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The sweet life: Discovering the honey-drenched haven of Halkidiki

The sweet life: Discovering the honey-drenched haven of Halkidiki

Mediterranean forests, crystal-clear waters and an endless supply of liquid gold greet those who have wandered into Halkidiki. Olivia Michel thinks this untapped region deserves a little more love from the superyacht crowd.

The ancient Greek philosopher, Aristotle, declared that eating honey could lengthen your lifespan. His enthusiasm for the natural nectar is perhaps less surprising when we consider that his birthplace was in the heart of Greek honey production: Halkidiki. Boasting over 500 years of beekeeping tradition, honey is a staple in every Halkidiki home and just one of the ingredients that makes this delectable region a sweet spot in the Med.

Lying to the northeast of mainland Greece, the mountainous province offers a serene alternative to travellers wishing to eschew the hectic party islands of Mykonos or Rhodes. Bursting with lush foliage, Halkidiki adds a pop of emerald to the usual blue and white colouring of Grecian territories and a heady smell of flowers and herbs hangs heavy in the air. For those arriving by sea, it’s hard not to be mesmerised by the extreme clarity of Halkidiki’s waters, which I’m told are ideal for squid fishing.

Despite the lack of traffic, the peninsula is also well-prepared for superyacht visitors. Fully-serviced marinas include Sani Marina, and Marina Miraggio, which can host yachts up to 33 and 40 metres respectively. The area’s cruising highlights include the island of Montados, a meeting point for dolphins, and the scared site of Mount Athos, which hosts 20 monasteries and a UNESCO label (but women are still forbidden from setting foot on the territory).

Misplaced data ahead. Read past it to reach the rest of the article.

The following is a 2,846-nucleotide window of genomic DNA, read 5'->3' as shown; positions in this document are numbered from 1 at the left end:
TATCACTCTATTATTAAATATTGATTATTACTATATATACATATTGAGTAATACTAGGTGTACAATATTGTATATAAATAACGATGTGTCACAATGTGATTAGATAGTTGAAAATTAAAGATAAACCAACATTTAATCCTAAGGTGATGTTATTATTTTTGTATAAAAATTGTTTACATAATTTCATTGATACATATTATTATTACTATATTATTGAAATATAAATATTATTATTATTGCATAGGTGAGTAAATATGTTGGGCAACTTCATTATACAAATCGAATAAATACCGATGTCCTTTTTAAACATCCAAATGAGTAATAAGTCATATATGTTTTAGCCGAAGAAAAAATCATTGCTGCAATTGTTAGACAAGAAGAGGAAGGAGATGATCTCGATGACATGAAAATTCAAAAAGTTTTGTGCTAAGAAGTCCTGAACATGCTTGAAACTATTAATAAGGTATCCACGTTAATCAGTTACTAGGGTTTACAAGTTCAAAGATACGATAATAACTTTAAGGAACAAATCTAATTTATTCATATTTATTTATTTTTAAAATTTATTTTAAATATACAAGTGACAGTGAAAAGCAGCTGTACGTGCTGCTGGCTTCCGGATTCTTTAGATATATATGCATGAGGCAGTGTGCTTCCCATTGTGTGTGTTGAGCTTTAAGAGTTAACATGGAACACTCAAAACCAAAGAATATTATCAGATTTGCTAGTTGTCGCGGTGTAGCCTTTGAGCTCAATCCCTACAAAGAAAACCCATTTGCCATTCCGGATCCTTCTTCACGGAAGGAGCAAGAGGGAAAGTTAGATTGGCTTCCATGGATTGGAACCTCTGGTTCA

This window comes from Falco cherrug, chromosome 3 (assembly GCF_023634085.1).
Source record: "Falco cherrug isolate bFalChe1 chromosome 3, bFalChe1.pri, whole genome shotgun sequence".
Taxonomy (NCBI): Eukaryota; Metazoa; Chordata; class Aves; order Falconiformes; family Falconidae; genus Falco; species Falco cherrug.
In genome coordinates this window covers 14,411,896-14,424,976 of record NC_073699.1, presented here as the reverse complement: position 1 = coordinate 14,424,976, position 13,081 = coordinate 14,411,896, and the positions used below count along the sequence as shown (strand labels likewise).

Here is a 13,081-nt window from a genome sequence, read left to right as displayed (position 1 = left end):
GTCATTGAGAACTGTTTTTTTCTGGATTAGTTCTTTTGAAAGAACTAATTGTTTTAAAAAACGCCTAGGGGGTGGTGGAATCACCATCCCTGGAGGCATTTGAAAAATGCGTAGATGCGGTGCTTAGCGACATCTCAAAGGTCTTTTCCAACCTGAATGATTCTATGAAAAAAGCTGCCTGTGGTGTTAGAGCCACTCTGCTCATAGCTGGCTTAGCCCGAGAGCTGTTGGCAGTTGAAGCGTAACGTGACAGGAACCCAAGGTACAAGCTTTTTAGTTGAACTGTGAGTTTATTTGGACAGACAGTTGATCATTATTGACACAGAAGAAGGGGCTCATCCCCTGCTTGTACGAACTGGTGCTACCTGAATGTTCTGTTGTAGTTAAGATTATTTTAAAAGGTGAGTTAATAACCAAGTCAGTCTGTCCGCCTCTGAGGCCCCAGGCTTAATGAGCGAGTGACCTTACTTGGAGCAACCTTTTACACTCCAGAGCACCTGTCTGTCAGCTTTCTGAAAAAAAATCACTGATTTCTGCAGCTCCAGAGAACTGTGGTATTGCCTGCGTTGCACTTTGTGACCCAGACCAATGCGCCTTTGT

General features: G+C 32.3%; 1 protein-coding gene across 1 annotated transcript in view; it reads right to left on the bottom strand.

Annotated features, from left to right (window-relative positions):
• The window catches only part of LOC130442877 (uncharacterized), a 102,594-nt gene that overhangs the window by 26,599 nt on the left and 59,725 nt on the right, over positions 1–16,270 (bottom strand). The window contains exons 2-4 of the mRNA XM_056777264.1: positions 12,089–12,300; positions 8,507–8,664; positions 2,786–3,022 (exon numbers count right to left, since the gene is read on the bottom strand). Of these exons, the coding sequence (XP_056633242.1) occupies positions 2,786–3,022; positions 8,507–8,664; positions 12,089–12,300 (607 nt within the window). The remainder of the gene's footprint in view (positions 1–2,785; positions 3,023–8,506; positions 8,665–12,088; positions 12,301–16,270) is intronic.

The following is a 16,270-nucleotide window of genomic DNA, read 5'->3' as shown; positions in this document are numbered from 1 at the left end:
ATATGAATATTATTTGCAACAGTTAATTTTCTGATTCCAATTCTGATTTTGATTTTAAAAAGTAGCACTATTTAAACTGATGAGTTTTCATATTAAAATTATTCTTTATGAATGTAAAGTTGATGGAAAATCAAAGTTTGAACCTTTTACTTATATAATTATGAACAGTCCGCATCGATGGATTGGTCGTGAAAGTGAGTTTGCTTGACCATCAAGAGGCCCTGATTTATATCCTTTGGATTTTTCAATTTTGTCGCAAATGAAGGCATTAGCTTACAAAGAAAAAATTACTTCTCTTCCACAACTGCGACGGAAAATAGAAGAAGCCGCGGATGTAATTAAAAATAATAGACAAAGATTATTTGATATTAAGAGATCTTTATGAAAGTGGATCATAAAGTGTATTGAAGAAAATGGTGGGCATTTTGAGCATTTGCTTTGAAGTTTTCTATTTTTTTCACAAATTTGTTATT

Adding to Halkidiki’s wild allure is the high-end lodging offered at the Danai Beach Resort & Villas. Overlooking the Aegean and nestled between the olive groves and cypress trees of Nikiti village, the luxury institution has been family-run for over 40 years and embodies Greek hospitality at its finest. The palatial, marble-finished villas and aromatic gardens are certainly attractive, but the true asset of this resort are the people at its helm. Dressed in top-to-toe white and always on high alert, there is nothing that the Danai staff cannot accommodate. From crafting speciality menus to aiding elaborate proposals on their private beach, it’s abundantly clear that the Danai is all about flawless service and complete attentiveness.

The omniscient presence of Danai’s owner, Kimon Riefenstahl, and the enthusiasm of his team, are crucial to the welcoming atmosphere of the resort. Limiting the number of guests in order to give them they attention they need was crucial; Kimon explains that they’ve downsized from 120 rooms to just 64. He states nonchalantly that, because each room is uniquely designed, “we don’t really have what you call the best room”. My accommodation features a private pool, luscious garden and a seriously spacious boudoir, but peeping in at some of the others I see that no two suites share the same furniture or features – it’s surprisingly refreshing.